No matter who you are or what you do, a proper fitting back pack is a must have. There are hundreds of different styles of backpacks today. You can buy a day pack, travel pack or baby backpack. If you need packs for your children, you can buy a school backpack. Busy professional? No worries. Why not try laptop backpacks, computer backpacks or notebook backpacks. You can even buy skateboard backpacks and picnic backpacks thanks to the wide range of styles available.
A back pack is only as good as it’s fit however. You may have the right pack but the wrong fit. This is a recipe for disaster! Why do you need to fit your pack? An ill fitting pack can result in short term and long term back pain and injury. Who is most at risk? Children! Did you know that 40 million children will wear back packs every year? Many of those put too much in the pack or sling a pack over one shoulder. Those are definite no nos!
Tips For Proper Fit
After you buy your back pack, you should make sure it fits properly. Here are some tips to help you establish a good fit:
Buy a pack with wide, padded shoulder straps. The thinner the straps, the less comfortable. You are more likely to wear a pack incorrectly if it is not comfortable.
Make sure the straps are long enough. You may need a pack with extra length if you are very tall.
Never put more weight in a pack than you can comfortably carry. You should carry roughly 15 percent of your weight or less in a pack. Any more and your posture will change to accommodate the weight load. This can result in back strain and injury.
Position your pack low on your back. You should never wear your pack too high. This can increase shoulder and neck pain.
Adjust the hip belt correctly. Your pack should rest right above your hip bones. For smaller packs, the hipbelt serves as a bounce reducer. It helps keep the pack comfortably in place. For larger packs, the hip belt also helps distribute the weight load more evenly.
Use both straps to carry your pack. This is a must especially for children, who have a tendency to fling their pack over one shoulder. Using just one strap increases the amount of back pain and discomfort you are likely to experience.
Typically if you are able to stand up straight and comfortably when using your pack, you have a good fit.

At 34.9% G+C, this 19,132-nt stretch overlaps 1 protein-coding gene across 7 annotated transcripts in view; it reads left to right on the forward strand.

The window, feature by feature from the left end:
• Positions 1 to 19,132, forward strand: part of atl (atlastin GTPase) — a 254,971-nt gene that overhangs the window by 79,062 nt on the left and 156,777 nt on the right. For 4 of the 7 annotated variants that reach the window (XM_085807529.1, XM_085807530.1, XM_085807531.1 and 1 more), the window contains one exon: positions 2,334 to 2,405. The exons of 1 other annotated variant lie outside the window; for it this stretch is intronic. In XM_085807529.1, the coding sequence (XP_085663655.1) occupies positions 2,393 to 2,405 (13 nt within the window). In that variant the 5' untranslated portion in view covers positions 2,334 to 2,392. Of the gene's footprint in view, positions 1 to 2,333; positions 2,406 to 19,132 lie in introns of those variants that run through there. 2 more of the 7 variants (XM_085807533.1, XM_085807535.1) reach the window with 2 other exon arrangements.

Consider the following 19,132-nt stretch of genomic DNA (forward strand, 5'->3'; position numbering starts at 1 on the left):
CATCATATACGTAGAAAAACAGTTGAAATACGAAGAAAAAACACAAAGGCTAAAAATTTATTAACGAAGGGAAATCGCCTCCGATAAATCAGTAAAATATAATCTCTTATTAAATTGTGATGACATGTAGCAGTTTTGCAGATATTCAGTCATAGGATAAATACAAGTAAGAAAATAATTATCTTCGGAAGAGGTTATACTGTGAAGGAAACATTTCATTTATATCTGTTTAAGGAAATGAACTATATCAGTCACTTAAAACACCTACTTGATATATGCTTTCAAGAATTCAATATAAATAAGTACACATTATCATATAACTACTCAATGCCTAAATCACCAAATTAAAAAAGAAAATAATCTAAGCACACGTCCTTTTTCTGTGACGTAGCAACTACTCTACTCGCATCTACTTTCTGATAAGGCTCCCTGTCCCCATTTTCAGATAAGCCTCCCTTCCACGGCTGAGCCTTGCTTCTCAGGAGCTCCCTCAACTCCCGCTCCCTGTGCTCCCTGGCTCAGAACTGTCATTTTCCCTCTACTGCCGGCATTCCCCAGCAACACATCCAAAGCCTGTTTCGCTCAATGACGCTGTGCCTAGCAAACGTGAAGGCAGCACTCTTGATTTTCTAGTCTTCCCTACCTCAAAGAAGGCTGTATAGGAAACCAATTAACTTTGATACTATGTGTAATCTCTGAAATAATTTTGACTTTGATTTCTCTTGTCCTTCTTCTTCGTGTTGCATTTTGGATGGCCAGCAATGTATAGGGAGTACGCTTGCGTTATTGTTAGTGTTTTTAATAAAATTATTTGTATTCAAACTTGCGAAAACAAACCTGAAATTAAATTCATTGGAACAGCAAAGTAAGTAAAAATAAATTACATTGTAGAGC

How To “Pack” Your Sack
Most people mistakenly believe they should place the heaviest objects they need to carry in the bottom of their backpack. This is not the case. You need to try to distribute weight throughout your pack. Most heavy items do best toward the middle of your pack, closest to your back. If you place too many heavy objects toward the top or outside of your pack, your posture will shift to accommodate the added burden. Don’t forget to secure the hipbelt to help distribute the weight of your pack more evenly.
When packing your sack, always place your “must have” items toward the top of your satchel (provided they aren’t too heavy). This will add much convenience to your life. You don’t want to grab a quick snack or sip of water only to find your water bottle buried under a day’s supply of socks, towels and underwear. Convenience is key.
If you have a lot of bulky items to carry like a pot or pan, be sure to pad them well. You can wrap them in your clothes so they don’t stick out and irritate your back while carrying them.
Don’t forget to put any products that might leak, like lotions or gels, in small zip lock bags. Nothing is worse than a day of hiking only to find your lotion spilled all over your change of clothes!
Remember, a back pack is the number one multi-purpose carry all. Even if you are a business executive you’ll find a sack much more comfortable than a traditional suitcase, especially when fitted properly.
About The Author:
Antigone Arthur is a successful freelance writer with 10 years of professional experience providing consumers with informative articles on such topics as